Understanding Different Types Of Drug Charges In Arizona

Mar 25, 2024 | Criminal

Navigating Arizona’s legal landscape concerning drug offenses can be complex and daunting. With stringent laws and severe penalties in place, Arizona is one of the toughest-on-drugs states in the U.S., and understanding the different types of charges is crucial for anyone living or visiting the state. Whether it’s possession, trafficking, manufacturing, or related paraphernalia charges, each offense carries its own set of legal implications.

In this blog, we delve into the various categories of drug charges in Arizona by shedding light on their definitions, penalties, and potential defenses. By gaining a comprehensive understanding of these charges, individuals can better protect their rights and make informed decisions when faced with legal challenges related to drug offenses in Arizona.

Types Of Drug Charges

Dangerous controlled substances are classified in 6 groups in Arizona: narcotic drugs (such as cocaine, heroin, opium, morphine, and oxycodone), substances that give off toxic vapors, peyote, marijuana, drugs that can only be obtained through a prescription, and dangerous drugs (such as LSD, ecstasy, methamphetamines, steroids, and more).

An individual may be charged with one or many of the following in relation to those drugs:

Possession – under Arizona Statute 13-3408, it is illegal for a person to knowingly possess or use a controlled dangerous substance, and can be charged for physically possessing them or using them, constructively possessing them in a location they have control over, or physically possessing the drugs by sharing possession of them with a spouse, partner, or roommate.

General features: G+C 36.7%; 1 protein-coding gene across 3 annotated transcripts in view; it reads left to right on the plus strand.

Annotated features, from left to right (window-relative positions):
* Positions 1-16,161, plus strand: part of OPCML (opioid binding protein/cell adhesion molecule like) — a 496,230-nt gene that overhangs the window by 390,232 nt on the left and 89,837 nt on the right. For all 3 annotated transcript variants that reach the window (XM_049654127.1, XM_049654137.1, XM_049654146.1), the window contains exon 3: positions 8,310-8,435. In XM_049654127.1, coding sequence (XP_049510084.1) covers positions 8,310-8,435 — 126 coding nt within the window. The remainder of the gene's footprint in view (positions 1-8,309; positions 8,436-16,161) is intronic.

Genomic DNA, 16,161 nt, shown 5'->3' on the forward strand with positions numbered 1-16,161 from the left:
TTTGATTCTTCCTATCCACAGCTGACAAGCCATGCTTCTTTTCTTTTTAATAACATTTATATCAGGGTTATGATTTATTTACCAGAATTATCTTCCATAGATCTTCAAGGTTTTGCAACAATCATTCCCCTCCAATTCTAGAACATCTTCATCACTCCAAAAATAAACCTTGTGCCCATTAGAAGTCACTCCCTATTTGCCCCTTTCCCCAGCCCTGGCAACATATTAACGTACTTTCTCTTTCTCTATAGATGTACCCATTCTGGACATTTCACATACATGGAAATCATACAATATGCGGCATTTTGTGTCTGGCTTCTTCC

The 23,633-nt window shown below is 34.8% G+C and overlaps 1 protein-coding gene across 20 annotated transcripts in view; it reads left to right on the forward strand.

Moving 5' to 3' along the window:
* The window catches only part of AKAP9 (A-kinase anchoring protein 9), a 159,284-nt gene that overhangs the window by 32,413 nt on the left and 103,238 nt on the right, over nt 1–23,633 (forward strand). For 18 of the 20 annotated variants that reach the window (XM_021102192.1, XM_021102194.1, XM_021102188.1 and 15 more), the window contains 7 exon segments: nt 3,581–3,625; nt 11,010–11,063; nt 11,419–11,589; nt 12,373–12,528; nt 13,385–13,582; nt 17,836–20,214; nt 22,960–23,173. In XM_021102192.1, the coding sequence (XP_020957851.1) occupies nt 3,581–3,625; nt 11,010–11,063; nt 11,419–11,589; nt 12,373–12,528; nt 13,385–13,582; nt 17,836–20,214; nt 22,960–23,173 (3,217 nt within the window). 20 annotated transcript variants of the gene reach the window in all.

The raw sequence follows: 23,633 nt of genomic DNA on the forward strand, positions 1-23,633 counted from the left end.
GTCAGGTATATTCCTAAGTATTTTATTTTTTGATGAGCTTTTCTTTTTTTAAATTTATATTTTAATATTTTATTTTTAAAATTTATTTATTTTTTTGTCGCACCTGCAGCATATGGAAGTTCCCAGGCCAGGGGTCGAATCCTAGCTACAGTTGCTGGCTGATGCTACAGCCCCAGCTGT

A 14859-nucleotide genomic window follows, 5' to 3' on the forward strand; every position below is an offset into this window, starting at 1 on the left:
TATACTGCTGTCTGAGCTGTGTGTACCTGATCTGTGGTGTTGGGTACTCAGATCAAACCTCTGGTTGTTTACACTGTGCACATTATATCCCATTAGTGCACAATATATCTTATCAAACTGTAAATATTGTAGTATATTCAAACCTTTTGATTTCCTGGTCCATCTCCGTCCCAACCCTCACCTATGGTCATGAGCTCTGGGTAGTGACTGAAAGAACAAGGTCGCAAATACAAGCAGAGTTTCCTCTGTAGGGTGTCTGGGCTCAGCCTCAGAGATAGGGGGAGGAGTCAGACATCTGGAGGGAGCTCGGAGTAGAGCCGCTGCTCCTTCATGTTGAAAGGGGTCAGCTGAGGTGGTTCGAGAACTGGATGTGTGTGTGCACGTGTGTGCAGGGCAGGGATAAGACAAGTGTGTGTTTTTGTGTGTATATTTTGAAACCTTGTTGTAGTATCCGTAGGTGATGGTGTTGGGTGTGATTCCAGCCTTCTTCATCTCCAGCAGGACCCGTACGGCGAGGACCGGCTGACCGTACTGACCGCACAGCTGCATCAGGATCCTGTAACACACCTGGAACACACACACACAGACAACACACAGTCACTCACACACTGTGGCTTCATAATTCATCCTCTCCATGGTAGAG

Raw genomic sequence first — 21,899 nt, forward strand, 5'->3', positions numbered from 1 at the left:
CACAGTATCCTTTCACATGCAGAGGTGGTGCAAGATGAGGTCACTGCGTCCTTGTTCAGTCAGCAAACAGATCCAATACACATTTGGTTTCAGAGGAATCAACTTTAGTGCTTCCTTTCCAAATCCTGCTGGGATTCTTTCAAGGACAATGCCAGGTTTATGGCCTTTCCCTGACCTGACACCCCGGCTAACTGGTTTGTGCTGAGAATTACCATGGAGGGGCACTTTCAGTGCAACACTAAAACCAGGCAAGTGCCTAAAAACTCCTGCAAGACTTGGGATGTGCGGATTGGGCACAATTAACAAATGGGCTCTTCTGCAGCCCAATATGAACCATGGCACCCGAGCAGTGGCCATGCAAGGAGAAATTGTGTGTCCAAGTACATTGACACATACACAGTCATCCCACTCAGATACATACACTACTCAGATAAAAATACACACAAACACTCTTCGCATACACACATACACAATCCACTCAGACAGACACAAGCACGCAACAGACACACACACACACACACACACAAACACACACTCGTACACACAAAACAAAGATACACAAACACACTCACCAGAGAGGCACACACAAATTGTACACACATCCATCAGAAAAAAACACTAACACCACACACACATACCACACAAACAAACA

These charges can be filed as a Class 1 misdemeanor or a Class 3, 4, or 5 felony depending on the type of drug that the individual possessed, as well as whether or not this was a first or subsequent conviction, which could result in consequences like expensive fines and jail time.

Possession With Intent To Distribute – this charge is a Class 2 felony which would likely result in fines and a prison sentence, once again dependent upon the type of drug involved and whether it is a first or subsequent conviction. If a person is arrested with any drug over a certain threshold quantity, they may be charged with possession with intent to distribute.

The court will review the evidence which points to an intent to distribute, such as whether the defendant had a large amount of cash on hand, was in possession of a scale, or was in possession of a large number of small bags or containers which could make separating the drug easier for sale.

Trafficking – when an individual transports illegal substances over a certain threshold quantity with the intent to sell, they could be charged with drug trafficking. It does not matter if they crossed state lines or not.

These charges range anywhere from a Class 6 felony to a Class 2 felony, and some drugs carry harsher penalties than others. A conviction would likely result in hefty fines and a prison sentence, depending on the type of drug and whether it is a first or subsequent conviction.

Manufacture – this is the crime of either making or cultivating (growing) dangerous drugs and it is a Class 2 felony. A person could also be charged for manufacturing prescription-only drugs without proper licensing (Class 1 misdemeanor), or manufacturing misbranded medications (Class 4 felony). These charges have the potential to impact even innocent parties, as a property owner where drugs have been manufactured or cultivated could be charged too, even if they had nothing to do with the crime.